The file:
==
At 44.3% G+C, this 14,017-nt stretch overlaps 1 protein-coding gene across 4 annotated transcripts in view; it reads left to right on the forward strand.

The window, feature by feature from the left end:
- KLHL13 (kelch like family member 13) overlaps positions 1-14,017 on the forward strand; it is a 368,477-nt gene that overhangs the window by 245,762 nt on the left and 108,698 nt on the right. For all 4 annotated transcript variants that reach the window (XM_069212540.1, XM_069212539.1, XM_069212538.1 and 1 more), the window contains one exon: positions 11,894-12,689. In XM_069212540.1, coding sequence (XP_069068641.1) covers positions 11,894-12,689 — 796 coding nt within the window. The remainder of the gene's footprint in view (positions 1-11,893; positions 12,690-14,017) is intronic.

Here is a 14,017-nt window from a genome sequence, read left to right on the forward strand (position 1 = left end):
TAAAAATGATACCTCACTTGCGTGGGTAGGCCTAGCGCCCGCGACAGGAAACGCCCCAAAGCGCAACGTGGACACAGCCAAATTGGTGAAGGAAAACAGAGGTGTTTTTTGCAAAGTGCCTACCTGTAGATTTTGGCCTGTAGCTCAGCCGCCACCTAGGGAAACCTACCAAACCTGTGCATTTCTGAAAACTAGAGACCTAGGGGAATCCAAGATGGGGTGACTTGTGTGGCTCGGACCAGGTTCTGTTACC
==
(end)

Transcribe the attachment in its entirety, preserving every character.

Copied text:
At 44.3% G+C, this 14,017-nt stretch overlaps 1 protein-coding gene across 4 annotated transcripts in view; it reads left to right on the forward strand.

The window, feature by feature from the left end:
- KLHL13 (kelch like family member 13) overlaps positions 1-14,017 on the forward strand; it is a 368,477-nt gene that overhangs the window by 245,762 nt on the left and 108,698 nt on the right. For all 4 annotated transcript variants that reach the window (XM_069212540.1, XM_069212539.1, XM_069212538.1 and 1 more), the window contains one exon: positions 11,894-12,689. In XM_069212540.1, coding sequence (XP_069068641.1) covers positions 11,894-12,689 — 796 coding nt within the window. The remainder of the gene's footprint in view (positions 1-11,893; positions 12,690-14,017) is intronic.

Here is a 14,017-nt window from a genome sequence, read left to right on the forward strand (position 1 = left end):
TAAAAATGATACCTCACTTGCGTGGGTAGGCCTAGCGCCCGCGACAGGAAACGCCCCAAAGCGCAACGTGGACACAGCCAAATTGGTGAAGGAAAACAGAGGTGTTTTTTGCAAAGTGCCTACCTGTAGATTTTGGCCTGTAGCTCAGCCGCCACCTAGGGAAACCTACCAAACCTGTGCATTTCTGAAAACTAGAGACCTAGGGGAATCCAAGATGGGGTGACTTGTGTGGCTCGGACCAGGTTCTGTTACC